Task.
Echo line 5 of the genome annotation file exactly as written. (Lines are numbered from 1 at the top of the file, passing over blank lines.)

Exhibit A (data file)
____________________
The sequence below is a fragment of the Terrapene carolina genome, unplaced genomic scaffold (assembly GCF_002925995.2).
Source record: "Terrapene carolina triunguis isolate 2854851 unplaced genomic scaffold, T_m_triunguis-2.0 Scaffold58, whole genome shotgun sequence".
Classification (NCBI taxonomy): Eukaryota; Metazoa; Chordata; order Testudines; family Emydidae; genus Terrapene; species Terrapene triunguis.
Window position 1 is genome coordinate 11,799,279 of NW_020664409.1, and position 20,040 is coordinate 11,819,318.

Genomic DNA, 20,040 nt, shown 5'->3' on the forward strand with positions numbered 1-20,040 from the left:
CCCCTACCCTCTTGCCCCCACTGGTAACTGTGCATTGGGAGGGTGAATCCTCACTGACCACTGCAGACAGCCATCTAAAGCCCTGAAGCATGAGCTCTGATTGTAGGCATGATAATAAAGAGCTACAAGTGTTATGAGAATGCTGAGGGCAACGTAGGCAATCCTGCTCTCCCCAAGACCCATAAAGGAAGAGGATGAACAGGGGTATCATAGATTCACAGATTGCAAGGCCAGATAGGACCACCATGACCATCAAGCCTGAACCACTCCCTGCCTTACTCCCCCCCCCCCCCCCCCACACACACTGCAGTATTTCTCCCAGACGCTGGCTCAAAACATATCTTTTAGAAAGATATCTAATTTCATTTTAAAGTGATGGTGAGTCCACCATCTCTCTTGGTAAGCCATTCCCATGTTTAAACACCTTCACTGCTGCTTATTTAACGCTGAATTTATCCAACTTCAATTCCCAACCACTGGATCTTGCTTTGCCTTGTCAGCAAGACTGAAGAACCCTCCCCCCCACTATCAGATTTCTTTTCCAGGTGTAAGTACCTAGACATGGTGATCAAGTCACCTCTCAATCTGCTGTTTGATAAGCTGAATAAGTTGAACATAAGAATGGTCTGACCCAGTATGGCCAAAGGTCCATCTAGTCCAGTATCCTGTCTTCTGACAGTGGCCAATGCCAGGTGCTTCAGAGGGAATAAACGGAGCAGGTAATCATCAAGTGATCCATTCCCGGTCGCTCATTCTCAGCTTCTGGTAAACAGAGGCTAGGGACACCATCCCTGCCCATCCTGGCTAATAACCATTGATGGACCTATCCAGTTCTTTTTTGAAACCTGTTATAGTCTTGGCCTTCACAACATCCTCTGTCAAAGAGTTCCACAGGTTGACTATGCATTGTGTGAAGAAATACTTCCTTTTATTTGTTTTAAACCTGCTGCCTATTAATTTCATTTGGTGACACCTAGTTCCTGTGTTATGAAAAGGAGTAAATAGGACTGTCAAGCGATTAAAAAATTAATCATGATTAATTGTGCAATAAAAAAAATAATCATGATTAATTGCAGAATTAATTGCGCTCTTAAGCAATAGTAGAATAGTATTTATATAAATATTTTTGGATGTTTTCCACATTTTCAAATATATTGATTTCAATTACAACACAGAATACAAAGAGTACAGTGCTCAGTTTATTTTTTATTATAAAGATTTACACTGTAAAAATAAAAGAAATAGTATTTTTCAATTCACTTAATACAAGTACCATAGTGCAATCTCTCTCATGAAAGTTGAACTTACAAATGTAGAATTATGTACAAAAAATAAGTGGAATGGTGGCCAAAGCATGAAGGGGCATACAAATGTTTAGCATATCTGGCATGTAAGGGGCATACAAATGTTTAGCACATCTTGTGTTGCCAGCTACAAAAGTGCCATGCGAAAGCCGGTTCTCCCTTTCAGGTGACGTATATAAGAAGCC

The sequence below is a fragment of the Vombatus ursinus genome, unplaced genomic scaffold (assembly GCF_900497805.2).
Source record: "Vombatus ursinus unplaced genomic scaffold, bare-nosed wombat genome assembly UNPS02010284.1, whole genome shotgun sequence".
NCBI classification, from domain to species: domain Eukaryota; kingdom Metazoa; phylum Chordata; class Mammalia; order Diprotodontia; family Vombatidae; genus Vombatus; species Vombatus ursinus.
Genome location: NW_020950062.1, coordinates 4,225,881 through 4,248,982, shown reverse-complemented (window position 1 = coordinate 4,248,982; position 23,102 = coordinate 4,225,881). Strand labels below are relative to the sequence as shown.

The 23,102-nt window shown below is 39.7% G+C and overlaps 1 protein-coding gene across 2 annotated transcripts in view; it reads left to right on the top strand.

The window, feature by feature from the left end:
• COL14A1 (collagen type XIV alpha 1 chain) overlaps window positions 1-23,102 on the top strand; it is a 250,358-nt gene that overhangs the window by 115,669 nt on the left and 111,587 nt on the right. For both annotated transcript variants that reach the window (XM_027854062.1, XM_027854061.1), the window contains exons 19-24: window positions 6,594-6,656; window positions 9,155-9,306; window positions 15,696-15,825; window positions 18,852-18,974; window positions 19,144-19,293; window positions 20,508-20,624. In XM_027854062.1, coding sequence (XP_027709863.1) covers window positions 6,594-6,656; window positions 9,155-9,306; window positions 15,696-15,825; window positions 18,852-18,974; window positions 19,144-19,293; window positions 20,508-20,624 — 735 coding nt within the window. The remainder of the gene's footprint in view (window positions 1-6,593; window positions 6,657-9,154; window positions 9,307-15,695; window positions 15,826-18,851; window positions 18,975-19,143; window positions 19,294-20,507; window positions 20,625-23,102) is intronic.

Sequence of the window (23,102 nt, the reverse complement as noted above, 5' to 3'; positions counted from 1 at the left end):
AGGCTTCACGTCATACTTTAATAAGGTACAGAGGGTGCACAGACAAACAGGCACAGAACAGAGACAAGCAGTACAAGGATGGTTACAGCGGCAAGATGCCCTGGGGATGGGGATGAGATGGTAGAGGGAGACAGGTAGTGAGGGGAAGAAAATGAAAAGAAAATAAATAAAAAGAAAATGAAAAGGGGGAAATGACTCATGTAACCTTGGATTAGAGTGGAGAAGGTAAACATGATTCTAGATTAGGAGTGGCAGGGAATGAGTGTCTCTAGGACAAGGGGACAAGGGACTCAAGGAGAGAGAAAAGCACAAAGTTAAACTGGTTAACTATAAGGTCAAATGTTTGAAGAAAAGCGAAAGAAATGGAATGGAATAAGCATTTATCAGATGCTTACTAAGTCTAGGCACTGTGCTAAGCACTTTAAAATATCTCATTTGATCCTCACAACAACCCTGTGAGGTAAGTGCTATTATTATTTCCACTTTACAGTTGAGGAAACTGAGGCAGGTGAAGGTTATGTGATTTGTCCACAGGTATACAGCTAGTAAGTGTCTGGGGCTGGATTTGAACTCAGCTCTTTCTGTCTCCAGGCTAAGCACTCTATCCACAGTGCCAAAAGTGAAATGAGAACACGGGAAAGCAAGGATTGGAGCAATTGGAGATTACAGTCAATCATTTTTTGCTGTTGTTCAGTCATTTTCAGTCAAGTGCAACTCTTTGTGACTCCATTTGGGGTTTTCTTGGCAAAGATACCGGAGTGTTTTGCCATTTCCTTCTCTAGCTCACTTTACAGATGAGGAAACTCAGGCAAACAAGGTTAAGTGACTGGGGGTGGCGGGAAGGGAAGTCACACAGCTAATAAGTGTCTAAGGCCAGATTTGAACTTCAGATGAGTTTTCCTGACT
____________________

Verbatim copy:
Genomic DNA, 20,040 nt, shown 5'->3' on the forward strand with positions numbered 1-20,040 from the left: